From Sands to Quagmire
By Orville Schell
March 31, 2003, The San Francisco Chronicle
"People say to me, 'You are not the Vietnamese. You have no
jungles and swamps,' " Iraq's Deputy Prime Minister Tariq
Aziz is quoted as telling a University of Warwick researcher
six months ago. "I reply, 'Let our cities be our swamps and
our buildings our jungles.'"
How did the sands of the Iraqi desert turn so suddenly into
a quagmire? How did an Iraqi military that we pictured in
fixed positions on Kuwaiti border or arrayed along "highways
of death" (as in 1991) awaiting incineration by Apache
helicopters and F-16s suddenly morph into an incipient
As the nascent Chinese Communist movement fought for their
lives against Chiang Kai-shek in 1928, Mao Zedong wrote "The
Struggle in the Qinggang Mountains." By doing so, he
bequeathed to the modern world the mother-of-all handbooks
on how weaker military forces can paralyze, if not defeat,
far superior ones. Mao's answer to conventional pitched
battles was a "mobile" and "protracted" form of warfare that
won through harassment. And, although far weaker and less
well-equipped, the Red Army did ultimately outlast both the
invading Japanese army and the Nationalist government.
The ingredients of this new kind of "asymmetrical warfare"
were: decentralization, surprise, agility and deception.
Above all, counseled Mao, weaker forces should avoid major
engagements and settle instead with a victory of attrition
by means of repeated, small-scale raids.
Mao was inspired by the classical Chinese strategist Sun Zi,
whose ancient classic, "The Art of War," first codified the
basic tenets of guerrilla war more than two millennia ago.
Counseling against direct confrontation, Mao reminded his
followers that a weaker army should "strike only when
positively certain that the enemy's situation, the terrain,
and popular support are all in our favor and not in his."
Mao's triumph in China helped proliferate an almost mythic
legacy of "people's war," one that Americans confronted in
an agonizing way in Indochina as we fought against a convert
Maoist strategy, General Vo Nguyen Giap, who led the Vietnam
People's Army (NVA) and the National Liberation Front (NLF).
Such a strategy is precisely what Iraqi supporters of Saddam
Hussein have begun to use. But what may prove to be even
more disruptive of coalition plans are Iraqi intentions to
engage in urban guerrilla warfare -- even suicide bombing --
as U.S. and U.K. troops finally enter their cities and start
trying "to build a peace." An indiscriminate urban
counterinsurgency effort could prove as compromising to
America's image as the campaigns to "win the hearts and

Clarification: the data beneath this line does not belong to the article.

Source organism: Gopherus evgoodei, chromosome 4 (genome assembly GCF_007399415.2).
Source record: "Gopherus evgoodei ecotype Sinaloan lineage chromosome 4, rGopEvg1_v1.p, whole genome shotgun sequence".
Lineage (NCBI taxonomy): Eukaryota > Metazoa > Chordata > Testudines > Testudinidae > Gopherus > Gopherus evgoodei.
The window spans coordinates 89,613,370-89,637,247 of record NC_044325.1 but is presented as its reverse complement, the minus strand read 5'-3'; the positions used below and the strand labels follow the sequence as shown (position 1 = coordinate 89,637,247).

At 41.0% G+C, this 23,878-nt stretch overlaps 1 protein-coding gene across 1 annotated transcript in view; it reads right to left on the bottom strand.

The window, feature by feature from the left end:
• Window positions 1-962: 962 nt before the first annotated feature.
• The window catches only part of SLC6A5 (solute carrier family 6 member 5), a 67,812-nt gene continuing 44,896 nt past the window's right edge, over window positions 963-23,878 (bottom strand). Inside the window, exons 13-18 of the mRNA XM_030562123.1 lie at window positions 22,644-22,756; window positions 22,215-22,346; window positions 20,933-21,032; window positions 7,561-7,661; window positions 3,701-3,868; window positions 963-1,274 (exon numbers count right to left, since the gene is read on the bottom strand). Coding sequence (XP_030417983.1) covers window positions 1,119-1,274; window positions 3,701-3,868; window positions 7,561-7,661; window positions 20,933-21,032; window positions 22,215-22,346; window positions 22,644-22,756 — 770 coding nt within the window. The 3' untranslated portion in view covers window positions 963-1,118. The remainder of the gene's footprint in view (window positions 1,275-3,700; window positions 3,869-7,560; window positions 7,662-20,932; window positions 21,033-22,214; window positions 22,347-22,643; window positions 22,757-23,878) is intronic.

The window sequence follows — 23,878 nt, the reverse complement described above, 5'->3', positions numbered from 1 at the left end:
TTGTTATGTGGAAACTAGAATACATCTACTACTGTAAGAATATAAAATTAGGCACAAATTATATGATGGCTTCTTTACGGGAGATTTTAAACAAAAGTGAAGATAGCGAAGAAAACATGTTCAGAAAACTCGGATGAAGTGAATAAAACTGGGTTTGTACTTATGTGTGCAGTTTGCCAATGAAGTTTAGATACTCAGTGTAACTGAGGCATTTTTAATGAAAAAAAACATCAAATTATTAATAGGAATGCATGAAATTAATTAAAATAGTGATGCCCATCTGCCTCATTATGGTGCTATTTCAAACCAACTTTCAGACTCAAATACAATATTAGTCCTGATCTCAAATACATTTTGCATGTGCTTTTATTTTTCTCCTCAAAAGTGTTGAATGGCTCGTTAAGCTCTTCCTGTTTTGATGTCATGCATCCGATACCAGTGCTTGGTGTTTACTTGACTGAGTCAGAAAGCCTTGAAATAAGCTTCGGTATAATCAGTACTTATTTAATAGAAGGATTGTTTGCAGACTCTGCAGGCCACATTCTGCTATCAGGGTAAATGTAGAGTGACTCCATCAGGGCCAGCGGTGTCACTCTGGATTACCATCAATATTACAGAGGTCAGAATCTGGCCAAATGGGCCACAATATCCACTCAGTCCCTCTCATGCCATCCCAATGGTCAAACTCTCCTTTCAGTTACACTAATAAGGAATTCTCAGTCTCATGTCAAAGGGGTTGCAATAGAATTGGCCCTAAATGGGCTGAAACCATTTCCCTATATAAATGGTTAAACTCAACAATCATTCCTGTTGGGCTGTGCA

minds of the people" in rural Vietnam did decades ago. As
Sun Zi warned: "The worst policy is to besiege cities."
Body counts, B-52 strikes, wounded GIs in medi-vac choppers,
downed helicopter gunships surrounded by AK-47 toting
peasants, "Five O'clock Follies- like" Centcom briefings,
anti-war demonstrations, troop escalations, and a repetition
of official expressions that the war is still "on track,"
all have a haunting ring.
If over the last few days, U.S. military planners have come
to view "irregular forces" like the Fedayeen Saddam and the
Special Republican Guard commandos as "a major annoyance" --
the "equivalent of the black pajama Viet Cong," as one
senior U.S. intelligence official put it -- we can only
wonder what kind of an annoyance such insurgents will be to
the process of "nation building."
Few countries have ever welcomed foreign air strikes or
invasion and history is replete with occasions when
nationalism trumped a people's loathing of dictatorship. No
greater example exists than Hitler's invasion of Russia.
Despite Stalin's tyrannical rule, Russians fought heroically
to repel the German advance.
We know that Saddam Hussein is student of Stalin, but it now
looks as if he and Tariq Aziz have been reading a little Mao
on the side. And it is a stunning lapse that as it planned
to topple him by military means, the Bush administration did
not understand that Saddam would inevitably turn to
guerrilla warfare fired by nationalism to save his Arab
dignity, if not his country and himself. As the Washington
Post has reported, intelligence-agency warnings of a
possible guerrilla war in Iraq fell on deaf ears in the
Did Bush strategists view Aziz as such a propagandist that
his words should be utterly discounted? It is difficult to
believe, especially since short of instant occupation or
abject surrender - options that few thought the Iraqi
government would accept -- Saddam Hussein had no other
realistic options other than to borrow a leaf from Chairman
Mao and engage in urban guerrilla warfare.
[Orville Schell is the author of numerous books on China,
covered the war in Indochina and is now dean of the Graduate
School of Journalism at the University of California,